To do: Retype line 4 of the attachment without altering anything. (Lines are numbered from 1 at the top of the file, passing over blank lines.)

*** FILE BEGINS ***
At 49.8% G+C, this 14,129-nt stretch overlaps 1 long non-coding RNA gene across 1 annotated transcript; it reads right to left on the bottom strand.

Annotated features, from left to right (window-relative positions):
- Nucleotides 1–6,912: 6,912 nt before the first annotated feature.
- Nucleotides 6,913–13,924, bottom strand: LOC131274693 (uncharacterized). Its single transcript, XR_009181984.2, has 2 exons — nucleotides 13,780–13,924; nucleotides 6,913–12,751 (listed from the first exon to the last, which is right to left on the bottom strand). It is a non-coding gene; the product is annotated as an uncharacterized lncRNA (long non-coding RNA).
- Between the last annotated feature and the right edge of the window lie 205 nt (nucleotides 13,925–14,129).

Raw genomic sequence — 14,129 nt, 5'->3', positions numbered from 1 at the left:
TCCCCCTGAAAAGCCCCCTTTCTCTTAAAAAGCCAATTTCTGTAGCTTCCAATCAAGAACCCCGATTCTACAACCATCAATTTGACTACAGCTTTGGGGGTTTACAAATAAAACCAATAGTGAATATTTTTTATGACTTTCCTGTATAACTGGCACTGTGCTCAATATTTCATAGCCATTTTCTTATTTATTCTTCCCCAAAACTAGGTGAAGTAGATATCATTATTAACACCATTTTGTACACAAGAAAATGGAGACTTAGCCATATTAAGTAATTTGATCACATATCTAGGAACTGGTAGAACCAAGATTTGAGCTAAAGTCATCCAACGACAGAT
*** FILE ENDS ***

- Nucleotides 6,913–13,924, bottom strand: LOC131274693 (uncharacterized). Its single transcript, XR_009181984.2, has 2 exons — nucleotides 13,780–13,924; nucleotides 6,913–12,751 (listed from the first exon to the last, which is right to left on the bottom strand). It is a non-coding gene; the product is annotated as an uncharacterized lncRNA (long non-coding RNA).